I’m not saying that if someone says “just because” they really have no reason to believe in what they do, but rather the real reasons behind their beliefs are ultimately flawed or they can’t put them into words. When people can’t spell out the reasoning behind their opinions, they usually have reasoning they don’t understand or know they can’t defend without sounding foolish. Jumping to a more serious example of this, do you think the majority of the racists and segregationists had well-thought out, fallacy-free reasons for discriminating against blacks? Or was it “just because” they thought blacks were inferior to whites? We have seen “just because” sufferers justify what they know to be unfair to others yet beneficial to them by falling back on the old line “that’s the way it’s always been.” People throughout history have used tradition instead of logic as reasoning, arguing to not change unfair laws “just because” that’s the way things have been done for generations before.

Though “just because” sufferers are perhaps more prevalent than they should be in a society as advanced as ours, the means to defeating them is simple – ask questions. Just as I described earlier, when encountering people who say “just because” or something similar as a means of explaining their opinions, keep asking them questions. Dig a little deeper into their justification for their beliefs, prodding them until they can give solid reasons to support their opinions. This isn’t to say you have to convince them of your line of thinking, but rather to help them understand the way they think. Going back to the movie example, the person could finally come to the conclusion that they didn’t like the ending of “Children of Men” because it didn’t answer enough questions, which is a fair opinion to hold. You’ve enlightened yourself and that person by examining the reason behind their belief.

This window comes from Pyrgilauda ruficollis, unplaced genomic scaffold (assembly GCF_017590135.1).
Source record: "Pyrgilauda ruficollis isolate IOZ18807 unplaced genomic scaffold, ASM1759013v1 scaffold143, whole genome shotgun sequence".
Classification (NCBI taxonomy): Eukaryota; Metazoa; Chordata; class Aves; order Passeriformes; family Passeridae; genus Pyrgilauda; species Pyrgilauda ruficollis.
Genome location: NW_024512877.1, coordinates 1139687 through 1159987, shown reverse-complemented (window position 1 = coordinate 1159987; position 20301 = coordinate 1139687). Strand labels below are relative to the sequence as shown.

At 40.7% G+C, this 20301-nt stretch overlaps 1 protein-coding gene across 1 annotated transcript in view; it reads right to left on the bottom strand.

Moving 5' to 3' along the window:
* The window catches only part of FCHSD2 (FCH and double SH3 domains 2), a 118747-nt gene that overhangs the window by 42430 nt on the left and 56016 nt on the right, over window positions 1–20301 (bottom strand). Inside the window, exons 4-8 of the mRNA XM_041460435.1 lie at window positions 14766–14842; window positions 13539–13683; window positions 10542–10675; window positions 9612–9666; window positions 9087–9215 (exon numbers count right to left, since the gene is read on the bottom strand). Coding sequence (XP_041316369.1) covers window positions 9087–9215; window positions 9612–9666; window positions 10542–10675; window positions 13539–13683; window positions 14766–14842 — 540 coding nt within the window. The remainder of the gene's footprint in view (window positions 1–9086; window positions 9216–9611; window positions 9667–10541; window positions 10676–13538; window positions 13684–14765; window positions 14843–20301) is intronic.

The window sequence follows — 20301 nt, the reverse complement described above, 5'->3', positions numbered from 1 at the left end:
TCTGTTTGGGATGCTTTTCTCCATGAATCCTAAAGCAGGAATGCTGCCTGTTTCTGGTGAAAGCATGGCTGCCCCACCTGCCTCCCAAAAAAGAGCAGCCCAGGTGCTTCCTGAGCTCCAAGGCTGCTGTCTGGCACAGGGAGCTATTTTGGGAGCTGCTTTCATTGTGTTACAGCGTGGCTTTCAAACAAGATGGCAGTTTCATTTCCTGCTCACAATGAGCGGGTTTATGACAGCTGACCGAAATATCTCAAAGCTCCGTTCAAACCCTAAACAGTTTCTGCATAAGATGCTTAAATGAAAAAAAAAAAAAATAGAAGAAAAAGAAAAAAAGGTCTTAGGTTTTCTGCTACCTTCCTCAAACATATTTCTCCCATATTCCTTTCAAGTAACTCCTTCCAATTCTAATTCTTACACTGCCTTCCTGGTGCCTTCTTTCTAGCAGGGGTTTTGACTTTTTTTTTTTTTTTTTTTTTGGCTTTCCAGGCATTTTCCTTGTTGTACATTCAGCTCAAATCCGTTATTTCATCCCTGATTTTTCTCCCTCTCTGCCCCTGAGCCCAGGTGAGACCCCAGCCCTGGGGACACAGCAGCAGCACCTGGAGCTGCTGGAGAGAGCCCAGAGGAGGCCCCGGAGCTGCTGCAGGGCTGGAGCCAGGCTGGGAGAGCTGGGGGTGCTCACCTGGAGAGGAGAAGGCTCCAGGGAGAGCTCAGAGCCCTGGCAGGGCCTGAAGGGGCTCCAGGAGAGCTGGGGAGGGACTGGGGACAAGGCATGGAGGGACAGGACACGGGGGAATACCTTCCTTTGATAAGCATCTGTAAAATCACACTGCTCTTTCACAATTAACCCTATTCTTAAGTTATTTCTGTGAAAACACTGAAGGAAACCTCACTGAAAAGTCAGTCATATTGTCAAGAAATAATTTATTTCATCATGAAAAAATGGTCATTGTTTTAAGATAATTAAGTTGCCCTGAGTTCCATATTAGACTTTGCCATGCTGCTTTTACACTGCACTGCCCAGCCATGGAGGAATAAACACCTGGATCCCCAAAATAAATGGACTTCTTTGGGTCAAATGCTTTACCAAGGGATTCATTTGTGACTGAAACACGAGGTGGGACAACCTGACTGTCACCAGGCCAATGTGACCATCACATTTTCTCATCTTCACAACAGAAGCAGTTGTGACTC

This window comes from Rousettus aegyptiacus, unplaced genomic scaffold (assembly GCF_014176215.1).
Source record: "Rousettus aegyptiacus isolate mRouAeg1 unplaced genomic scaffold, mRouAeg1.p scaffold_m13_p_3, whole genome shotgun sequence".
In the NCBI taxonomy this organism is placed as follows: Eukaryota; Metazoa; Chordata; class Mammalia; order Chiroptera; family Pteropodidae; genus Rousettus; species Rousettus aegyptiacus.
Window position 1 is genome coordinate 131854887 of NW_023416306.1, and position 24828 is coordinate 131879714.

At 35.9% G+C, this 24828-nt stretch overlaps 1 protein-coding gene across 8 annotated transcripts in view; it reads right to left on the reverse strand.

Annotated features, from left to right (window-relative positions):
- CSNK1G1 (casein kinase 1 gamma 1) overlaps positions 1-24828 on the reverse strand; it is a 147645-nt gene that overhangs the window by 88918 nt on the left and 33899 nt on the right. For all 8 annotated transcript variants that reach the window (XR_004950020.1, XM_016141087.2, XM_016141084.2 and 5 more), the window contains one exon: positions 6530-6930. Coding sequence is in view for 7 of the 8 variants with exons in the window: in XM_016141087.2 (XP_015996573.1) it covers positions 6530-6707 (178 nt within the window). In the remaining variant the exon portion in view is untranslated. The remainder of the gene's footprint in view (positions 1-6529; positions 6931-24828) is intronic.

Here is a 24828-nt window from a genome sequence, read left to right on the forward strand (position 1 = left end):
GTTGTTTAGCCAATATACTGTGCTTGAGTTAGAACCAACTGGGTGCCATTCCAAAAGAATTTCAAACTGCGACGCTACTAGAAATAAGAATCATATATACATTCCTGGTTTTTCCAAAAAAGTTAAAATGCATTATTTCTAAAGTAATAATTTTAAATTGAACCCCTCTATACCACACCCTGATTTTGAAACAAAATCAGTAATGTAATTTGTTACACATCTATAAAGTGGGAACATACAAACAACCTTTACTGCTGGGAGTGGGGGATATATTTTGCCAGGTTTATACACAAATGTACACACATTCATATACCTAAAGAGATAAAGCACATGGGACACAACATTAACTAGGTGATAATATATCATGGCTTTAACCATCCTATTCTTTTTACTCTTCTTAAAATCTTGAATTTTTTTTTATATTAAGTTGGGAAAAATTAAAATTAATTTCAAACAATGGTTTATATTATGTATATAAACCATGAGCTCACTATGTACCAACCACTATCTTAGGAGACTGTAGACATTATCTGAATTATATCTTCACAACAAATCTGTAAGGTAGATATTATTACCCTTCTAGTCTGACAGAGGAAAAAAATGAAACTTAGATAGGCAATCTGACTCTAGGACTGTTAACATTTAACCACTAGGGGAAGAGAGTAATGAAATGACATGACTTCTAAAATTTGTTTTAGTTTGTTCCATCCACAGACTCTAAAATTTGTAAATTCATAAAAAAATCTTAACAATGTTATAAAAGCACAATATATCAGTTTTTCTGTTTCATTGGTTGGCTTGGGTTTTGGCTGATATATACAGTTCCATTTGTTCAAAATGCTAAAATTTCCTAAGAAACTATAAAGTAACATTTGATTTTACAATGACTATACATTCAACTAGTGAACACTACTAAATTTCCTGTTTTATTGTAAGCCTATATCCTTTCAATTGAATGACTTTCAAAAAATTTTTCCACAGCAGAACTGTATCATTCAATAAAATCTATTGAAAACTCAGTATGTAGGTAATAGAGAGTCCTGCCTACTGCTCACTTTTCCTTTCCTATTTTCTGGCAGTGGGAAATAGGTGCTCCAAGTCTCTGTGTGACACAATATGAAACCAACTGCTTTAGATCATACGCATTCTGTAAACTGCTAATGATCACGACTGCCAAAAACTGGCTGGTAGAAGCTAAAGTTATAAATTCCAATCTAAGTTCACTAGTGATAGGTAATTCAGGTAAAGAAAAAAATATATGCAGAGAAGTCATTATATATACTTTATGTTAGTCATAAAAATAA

If we all took a step back to examine the essence of our opinions, we would probably end up modifying some of them. Perhaps if people could see how illogical it is to deny someone equal rights because they find their lifestyle disgusting or to believe they are naturally superior to that type of person, then they might be pressed to change their beliefs. Not all “just because” people are sinister, close-minded people, but the act of skipping justification for your beliefs is a wholly detrimental practice. The cures to the “just because” epidemic are the same ones that would solve much of the world’s problem – asking questions and listening to others.

Langton is a senior print journalism major and editorial editor of The Spectator. “What a Scoop!” appears every Thursday.